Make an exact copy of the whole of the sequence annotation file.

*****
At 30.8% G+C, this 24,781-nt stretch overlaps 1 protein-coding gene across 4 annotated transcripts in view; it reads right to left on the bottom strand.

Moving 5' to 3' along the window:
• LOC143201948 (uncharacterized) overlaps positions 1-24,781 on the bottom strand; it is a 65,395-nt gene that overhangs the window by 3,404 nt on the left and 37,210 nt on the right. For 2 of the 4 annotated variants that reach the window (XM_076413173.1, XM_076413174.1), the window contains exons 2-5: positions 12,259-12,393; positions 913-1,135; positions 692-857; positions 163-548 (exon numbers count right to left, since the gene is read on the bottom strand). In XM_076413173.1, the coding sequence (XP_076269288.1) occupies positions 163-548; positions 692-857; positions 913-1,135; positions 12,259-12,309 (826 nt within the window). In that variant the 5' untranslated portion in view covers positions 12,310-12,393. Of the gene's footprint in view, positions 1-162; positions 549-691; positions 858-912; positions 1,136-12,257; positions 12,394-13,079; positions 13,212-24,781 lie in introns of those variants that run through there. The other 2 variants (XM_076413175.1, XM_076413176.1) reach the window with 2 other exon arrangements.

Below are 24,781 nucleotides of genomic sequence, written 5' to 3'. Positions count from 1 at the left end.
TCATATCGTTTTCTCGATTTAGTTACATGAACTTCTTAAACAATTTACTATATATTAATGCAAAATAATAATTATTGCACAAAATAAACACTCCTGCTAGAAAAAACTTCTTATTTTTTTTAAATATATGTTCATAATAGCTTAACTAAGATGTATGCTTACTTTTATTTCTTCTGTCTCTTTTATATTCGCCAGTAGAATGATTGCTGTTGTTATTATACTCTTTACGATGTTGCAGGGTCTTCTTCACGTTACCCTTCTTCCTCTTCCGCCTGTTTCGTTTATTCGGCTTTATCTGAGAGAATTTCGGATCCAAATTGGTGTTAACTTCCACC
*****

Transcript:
At 30.8% G+C, this 24,781-nt stretch overlaps 1 protein-coding gene across 4 annotated transcripts in view; it reads right to left on the bottom strand.

Moving 5' to 3' along the window:
• LOC143201948 (uncharacterized) overlaps positions 1-24,781 on the bottom strand; it is a 65,395-nt gene that overhangs the window by 3,404 nt on the left and 37,210 nt on the right. For 2 of the 4 annotated variants that reach the window (XM_076413173.1, XM_076413174.1), the window contains exons 2-5: positions 12,259-12,393; positions 913-1,135; positions 692-857; positions 163-548 (exon numbers count right to left, since the gene is read on the bottom strand). In XM_076413173.1, the coding sequence (XP_076269288.1) occupies positions 163-548; positions 692-857; positions 913-1,135; positions 12,259-12,309 (826 nt within the window). In that variant the 5' untranslated portion in view covers positions 12,310-12,393. Of the gene's footprint in view, positions 1-162; positions 549-691; positions 858-912; positions 1,136-12,257; positions 12,394-13,079; positions 13,212-24,781 lie in introns of those variants that run through there. The other 2 variants (XM_076413175.1, XM_076413176.1) reach the window with 2 other exon arrangements.

Below are 24,781 nucleotides of genomic sequence, written 5' to 3'. Positions count from 1 at the left end.
TCATATCGTTTTCTCGATTTAGTTACATGAACTTCTTAAACAATTTACTATATATTAATGCAAAATAATAATTATTGCACAAAATAAACACTCCTGCTAGAAAAAACTTCTTATTTTTTTTAAATATATGTTCATAATAGCTTAACTAAGATGTATGCTTACTTTTATTTCTTCTGTCTCTTTTATATTCGCCAGTAGAATGATTGCTGTTGTTATTATACTCTTTACGATGTTGCAGGGTCTTCTTCACGTTACCCTTCTTCCTCTTCCGCCTGTTTCGTTTATTCGGCTTTATCTGAGAGAATTTCGGATCCAAATTGGTGTTAACTTCCACC